The Sunshine Economy

9 a.m. and 7 p.m. Mondays

The Sunshine Economy, takes a fresh look at the key industries transforming South Florida into a regional powerhouse. From investments in health care, storm preparedness, international trade, real estate and technology based start-ups, tune in to learn more about one of the worlds most vibrant and diverse economies.

Tom Hudson
Credit WLRN

courtsey & Tom Hudson

There is a big gap between $635 million and $1.6 billion. Yet, those are the two estimates of how much extra money state lawmakers may have when they meet in January for their next legislative session. The lower estimate is the official figure from the Legislative Office of Economic and Demographic Research. The higher figure is from Gov.

Tom Hudson

Talking with people who make their living based on boats and many quickly mention what they think is the biggest threat to their livelihood -- a bridge.

That single bridge crosses the New River near downtown Fort Lauderdale. Florida East Coast Railway operates the bridge, which handles freight traffic now.

However, with All Aboard Florida's plans to run passenger rail service from Miami to Orlando over the same tracks, South Florida's marine industry worries what that rail traffic could mean for the flow of its business on the water.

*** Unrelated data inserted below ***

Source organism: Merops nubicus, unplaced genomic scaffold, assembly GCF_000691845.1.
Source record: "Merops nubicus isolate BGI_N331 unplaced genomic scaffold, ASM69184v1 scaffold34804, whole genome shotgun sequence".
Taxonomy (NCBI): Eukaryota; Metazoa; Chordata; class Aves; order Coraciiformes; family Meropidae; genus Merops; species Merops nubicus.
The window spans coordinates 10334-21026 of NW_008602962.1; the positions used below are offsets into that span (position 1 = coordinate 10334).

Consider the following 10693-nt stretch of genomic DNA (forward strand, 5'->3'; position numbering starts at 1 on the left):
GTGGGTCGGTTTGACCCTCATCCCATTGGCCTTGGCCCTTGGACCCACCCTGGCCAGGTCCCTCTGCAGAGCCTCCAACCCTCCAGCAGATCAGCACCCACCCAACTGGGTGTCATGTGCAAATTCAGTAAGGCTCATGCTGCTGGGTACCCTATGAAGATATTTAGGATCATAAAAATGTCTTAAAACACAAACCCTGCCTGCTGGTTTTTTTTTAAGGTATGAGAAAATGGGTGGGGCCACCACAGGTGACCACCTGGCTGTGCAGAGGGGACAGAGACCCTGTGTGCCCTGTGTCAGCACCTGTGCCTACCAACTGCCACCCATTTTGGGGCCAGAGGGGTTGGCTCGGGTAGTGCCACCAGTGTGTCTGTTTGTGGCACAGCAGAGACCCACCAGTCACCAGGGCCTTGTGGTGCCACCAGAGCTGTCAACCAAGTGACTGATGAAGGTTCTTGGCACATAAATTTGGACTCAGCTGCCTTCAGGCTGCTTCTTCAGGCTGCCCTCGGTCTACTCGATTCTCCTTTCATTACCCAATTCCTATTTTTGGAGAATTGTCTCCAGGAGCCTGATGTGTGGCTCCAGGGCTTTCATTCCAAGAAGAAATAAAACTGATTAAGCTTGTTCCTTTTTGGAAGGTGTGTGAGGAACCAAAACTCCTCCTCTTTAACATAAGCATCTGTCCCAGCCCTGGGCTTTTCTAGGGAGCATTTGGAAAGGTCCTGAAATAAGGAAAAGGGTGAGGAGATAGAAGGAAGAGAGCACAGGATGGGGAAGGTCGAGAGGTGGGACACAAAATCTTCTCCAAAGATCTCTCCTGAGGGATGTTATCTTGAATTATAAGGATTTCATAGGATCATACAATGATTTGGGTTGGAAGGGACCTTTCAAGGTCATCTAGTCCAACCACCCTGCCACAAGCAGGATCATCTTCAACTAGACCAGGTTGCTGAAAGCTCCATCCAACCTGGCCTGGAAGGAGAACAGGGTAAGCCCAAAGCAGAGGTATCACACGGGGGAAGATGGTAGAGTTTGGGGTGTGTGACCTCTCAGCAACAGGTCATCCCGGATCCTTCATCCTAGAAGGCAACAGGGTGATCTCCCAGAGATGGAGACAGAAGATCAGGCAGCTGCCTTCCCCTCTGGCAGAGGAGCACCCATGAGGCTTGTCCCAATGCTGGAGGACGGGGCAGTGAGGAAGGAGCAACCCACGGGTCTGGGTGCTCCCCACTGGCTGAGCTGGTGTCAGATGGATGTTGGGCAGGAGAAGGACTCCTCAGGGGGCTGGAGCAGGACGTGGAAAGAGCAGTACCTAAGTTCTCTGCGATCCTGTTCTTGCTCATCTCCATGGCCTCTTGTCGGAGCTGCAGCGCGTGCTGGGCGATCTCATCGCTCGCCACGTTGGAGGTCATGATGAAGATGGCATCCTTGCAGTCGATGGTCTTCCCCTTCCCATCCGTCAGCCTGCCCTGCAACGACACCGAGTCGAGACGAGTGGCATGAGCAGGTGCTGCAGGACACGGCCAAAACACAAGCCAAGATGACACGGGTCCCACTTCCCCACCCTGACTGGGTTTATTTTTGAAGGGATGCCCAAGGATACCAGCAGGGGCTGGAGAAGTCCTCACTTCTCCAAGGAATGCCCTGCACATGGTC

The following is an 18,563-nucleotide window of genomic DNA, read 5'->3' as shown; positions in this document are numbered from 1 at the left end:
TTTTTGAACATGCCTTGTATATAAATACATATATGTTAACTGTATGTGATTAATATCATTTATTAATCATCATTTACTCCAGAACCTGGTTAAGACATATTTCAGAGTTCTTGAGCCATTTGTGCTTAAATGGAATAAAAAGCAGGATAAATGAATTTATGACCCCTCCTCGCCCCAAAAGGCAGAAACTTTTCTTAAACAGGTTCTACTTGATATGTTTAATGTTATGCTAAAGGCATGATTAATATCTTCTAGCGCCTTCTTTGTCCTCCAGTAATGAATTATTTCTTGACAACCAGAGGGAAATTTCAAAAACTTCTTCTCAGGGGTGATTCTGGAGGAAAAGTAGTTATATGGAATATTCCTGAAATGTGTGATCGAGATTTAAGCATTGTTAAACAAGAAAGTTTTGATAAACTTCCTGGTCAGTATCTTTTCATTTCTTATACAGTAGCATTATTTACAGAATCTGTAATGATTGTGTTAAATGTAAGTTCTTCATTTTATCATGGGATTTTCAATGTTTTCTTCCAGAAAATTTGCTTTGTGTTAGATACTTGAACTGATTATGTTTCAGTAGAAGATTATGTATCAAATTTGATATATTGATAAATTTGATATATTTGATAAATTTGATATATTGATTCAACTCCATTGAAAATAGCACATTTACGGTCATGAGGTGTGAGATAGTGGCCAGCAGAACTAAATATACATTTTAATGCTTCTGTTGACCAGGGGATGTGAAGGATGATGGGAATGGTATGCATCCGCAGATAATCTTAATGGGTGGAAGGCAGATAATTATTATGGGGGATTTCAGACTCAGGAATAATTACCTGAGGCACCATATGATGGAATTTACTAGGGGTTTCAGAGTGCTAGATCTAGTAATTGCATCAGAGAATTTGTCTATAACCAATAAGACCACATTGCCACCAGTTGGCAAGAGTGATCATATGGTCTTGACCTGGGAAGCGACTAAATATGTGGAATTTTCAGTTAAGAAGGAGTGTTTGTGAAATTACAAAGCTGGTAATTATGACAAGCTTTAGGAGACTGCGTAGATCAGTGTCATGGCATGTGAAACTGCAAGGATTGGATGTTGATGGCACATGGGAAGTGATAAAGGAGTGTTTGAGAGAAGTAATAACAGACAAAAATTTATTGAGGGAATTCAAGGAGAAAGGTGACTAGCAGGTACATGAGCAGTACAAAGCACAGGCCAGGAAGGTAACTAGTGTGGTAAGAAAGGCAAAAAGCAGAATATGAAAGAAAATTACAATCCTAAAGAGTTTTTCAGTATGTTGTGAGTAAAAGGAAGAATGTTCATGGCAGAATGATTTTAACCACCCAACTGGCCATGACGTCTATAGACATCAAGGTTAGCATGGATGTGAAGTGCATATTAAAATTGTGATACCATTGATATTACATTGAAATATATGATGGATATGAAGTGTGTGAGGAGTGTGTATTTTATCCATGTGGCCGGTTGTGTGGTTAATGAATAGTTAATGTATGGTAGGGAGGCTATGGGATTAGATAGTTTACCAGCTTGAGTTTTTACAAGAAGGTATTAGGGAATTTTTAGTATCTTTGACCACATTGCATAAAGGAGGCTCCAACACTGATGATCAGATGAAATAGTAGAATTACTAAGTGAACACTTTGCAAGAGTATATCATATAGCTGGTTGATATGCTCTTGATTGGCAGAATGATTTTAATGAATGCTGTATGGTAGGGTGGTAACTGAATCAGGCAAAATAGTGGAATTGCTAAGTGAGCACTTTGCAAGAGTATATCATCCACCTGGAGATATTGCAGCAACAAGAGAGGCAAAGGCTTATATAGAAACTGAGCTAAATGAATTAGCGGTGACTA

Chabeli Herrera

Manny Miranda and R. David Paulison both grew up in South Florida. They grew up with the threat and reality of hurricanes. Both were here in 1992 when Hurricane Andrew cut a deadly swath through Miami-Dade County,  Paulison as the chief of Miami-Dade Fire Rescue and Miranda overseeing the electrical power restoration in the communities devastated by Andrew.

Chabeli Herrera

Cuba is not foreign territory to American Airlines. It's been flying there from South Florida since 1991, though technically not as American Airlines. It flies an average of 22 of charter flights a week to the island from Miami and Tampa. It plans to launch another charter from Los Angeles before the year is over. And it wants more.
Don McDougall / flickr Creative Commons

  Howard Kass, Ubaldo Huerta and Hiram Centelles already are doing business in Cuba. They hope to do more next year as relations thaw and the Communist island opens itself up to more commerce with the United States. 

Chabeli Herrera

  Carnival Corporation is one the largest publicly traded companies calling South Florida home. Its market value of more than $38 billion is eclipsed only by NextEra Energy, FPL's parent company. About 3,000 people work for Carnival in South Florida making it one of the top 20 employers in the region.

    Becoming an adult holds the promise of new freedoms -- no curfew, driving, maybe living on your own -- but as everyone who has been a teenager knows, it comes with more responsibility, financial responsibilities in particular, whether you are ready or not.

For the first time, WLRN led a summer program teaching six high schoolers how to tell their own stories through sound. Working with them provided unique insights into what they’re thinking about their economic futures -- a future that is statistically challenging.

Tom Hudson